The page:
November 16, 2018 12:27
The Defense Ministry is seeking to expand a no-fly zone over the demilitarized zone to the estuary to the Han River and the Northern Limit Line, the de facto maritime border between the two Koreas. The plan is part of an inter-Korean military agreement signed during the inter-Korean summit in September.
"The current no-fly zone was set up across the military demarcation line," a ministry spokesperson said Thursday. "We're going to discuss with North Korea whether to expand it to the NLL in the East and West Seas and the Han River estuary."
This has caused some alarm since a no-fly zone in the area could make it difficult to defend the northwesternmost islands as well as the Seoul metropolitan area.
The North continues to develop multiple rocket launchers, which pose a direct threat to Seoul and nearby areas. North Korea is also staging military drills even as South Korea is seeking to ease military tension, while criticizing the South for staging its own military exercises and joint small-scale marine drills with the U.S.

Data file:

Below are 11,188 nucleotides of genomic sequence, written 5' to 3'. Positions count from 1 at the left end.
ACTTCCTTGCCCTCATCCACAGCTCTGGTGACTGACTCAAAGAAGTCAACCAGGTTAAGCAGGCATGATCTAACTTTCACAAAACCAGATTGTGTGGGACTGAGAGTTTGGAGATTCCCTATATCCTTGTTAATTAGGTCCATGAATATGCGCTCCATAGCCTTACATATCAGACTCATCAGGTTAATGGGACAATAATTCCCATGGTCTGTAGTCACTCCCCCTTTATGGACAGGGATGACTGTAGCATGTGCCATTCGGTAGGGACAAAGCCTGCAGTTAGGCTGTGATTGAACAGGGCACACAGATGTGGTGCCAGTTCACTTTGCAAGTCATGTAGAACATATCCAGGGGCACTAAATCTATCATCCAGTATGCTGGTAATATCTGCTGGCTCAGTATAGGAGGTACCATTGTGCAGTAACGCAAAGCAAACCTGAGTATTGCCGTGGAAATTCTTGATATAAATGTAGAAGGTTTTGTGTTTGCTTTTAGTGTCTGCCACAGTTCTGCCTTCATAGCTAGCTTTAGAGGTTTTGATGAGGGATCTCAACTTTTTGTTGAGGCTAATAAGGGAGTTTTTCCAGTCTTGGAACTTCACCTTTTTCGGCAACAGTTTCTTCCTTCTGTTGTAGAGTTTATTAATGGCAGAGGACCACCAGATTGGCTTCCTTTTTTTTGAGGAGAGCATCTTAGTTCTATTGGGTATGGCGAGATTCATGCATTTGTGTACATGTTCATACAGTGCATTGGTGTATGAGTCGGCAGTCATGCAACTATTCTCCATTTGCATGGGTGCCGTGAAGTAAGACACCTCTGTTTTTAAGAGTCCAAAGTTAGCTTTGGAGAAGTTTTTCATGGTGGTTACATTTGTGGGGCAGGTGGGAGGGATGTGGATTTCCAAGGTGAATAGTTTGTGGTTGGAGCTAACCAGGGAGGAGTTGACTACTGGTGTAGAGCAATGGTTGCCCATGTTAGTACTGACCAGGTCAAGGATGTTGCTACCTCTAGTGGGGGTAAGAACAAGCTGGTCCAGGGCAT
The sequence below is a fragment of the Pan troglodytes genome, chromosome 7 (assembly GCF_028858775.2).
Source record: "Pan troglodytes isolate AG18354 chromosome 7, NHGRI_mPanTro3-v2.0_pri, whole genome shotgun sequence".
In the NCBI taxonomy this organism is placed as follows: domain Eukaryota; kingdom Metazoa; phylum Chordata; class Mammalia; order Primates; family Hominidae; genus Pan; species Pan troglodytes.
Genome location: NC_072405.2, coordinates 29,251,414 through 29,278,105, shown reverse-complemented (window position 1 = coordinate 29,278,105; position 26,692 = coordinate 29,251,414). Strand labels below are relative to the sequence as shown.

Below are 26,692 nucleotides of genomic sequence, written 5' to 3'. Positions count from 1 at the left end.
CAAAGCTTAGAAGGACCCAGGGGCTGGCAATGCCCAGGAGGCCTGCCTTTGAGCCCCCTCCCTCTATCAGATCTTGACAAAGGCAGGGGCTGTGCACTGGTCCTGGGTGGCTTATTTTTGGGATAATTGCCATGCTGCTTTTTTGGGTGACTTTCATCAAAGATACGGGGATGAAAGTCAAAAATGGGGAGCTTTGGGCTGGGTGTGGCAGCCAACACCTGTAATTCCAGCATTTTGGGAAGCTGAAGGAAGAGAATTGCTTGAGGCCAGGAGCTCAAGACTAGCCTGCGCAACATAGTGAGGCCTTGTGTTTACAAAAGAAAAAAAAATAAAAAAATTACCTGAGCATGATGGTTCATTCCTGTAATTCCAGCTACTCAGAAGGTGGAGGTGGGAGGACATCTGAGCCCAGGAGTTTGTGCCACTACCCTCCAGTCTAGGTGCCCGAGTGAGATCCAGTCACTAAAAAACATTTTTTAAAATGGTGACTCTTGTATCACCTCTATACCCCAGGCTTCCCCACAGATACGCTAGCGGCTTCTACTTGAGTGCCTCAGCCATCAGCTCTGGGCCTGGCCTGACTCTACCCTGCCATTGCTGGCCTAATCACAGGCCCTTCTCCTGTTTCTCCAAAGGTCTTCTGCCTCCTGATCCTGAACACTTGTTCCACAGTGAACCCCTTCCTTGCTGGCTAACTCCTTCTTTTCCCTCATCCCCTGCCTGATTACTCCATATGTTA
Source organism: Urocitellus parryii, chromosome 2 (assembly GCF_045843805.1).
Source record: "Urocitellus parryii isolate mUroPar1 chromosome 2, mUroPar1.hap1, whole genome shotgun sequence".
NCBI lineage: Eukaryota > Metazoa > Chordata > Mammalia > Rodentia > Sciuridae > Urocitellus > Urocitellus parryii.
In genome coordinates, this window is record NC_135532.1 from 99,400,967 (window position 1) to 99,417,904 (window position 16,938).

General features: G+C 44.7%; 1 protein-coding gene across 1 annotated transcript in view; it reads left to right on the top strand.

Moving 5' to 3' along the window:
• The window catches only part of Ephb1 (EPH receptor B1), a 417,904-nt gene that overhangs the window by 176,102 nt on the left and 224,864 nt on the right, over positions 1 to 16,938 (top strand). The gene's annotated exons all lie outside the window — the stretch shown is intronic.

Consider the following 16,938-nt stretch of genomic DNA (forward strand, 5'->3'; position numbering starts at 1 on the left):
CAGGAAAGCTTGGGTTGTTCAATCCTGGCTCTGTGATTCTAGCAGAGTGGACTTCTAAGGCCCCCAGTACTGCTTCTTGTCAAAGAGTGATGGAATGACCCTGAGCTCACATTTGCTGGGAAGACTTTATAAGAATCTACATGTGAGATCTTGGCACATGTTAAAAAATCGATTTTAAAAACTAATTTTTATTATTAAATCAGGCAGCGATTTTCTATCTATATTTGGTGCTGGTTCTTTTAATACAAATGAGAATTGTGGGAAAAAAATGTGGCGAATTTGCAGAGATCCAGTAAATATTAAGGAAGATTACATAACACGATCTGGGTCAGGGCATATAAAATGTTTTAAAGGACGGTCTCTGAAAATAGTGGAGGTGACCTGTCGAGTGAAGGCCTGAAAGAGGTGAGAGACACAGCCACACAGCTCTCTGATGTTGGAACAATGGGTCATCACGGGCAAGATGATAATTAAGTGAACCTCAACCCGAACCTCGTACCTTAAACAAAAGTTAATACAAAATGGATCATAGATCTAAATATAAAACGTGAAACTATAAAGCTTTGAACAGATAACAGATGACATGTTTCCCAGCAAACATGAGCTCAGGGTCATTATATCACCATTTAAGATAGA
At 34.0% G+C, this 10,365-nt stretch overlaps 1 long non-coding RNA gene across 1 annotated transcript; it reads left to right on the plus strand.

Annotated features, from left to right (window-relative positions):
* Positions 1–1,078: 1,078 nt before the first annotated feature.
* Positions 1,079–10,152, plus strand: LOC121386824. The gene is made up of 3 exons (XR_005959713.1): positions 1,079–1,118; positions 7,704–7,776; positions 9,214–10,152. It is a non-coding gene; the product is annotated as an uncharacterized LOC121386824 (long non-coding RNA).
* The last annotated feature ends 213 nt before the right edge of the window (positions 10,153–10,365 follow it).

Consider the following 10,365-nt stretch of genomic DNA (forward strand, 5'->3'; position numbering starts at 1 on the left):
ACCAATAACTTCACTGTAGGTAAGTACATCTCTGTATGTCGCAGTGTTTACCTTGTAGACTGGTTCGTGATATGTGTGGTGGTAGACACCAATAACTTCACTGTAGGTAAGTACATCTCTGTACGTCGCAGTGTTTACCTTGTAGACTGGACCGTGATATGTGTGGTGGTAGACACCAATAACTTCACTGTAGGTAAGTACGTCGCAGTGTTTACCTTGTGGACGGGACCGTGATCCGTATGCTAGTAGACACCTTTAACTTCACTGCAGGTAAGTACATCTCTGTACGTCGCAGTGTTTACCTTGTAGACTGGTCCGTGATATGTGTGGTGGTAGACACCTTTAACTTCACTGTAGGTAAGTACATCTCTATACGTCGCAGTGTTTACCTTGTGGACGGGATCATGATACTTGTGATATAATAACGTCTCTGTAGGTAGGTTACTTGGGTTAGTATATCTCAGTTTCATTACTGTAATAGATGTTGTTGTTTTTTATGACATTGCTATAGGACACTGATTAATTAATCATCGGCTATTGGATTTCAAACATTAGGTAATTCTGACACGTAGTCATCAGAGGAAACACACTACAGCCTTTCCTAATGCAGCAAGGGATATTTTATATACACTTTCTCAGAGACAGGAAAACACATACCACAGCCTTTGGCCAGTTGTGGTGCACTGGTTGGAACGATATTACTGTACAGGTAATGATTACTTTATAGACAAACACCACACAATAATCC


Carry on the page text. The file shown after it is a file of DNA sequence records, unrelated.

But a military officer here dismissed the North Korean drills as "a routine activity." The previous day, an official with the National Intelligence Service dismissed reports that North Korea has at least a dozen secret missile sites. "We already knew about it," the official said.
The two Koreas did not designate a no-fly zone over the East and West Seas in their military agreement because there is no agreed baseline delineated there. The North does not recognize the NLL, which was drawn up by the U.S. and its allies after the Korean War, despite President Moon Jae-in's statement that the North consistently expressed "its recognition of the NLL" at both inter-Korean summits in April and September.
"The two sides will have to reach agreement on a baseline in the area near the NLL in the West Sea," the ministry spokesperson said.
Currently, military aircraft are banned from flying over a 9-km-wide zone from the NLL in the East and West Seas. Once the no-fly zone is expanded, their reconnaissance activities will be restricted further.
The military has had a contingency plan to respond with ground, naval and air forces to any surprise attacks from the North since it shelled Yeonpyeong Island in 2010, and that plan will also need revising. Some experts fear that this could compromise the safety of civilian aircraft flying over the area, as well as Incheon International Airport. But the spokesperson said the no-fly zone does not apply to civilian aircraft.
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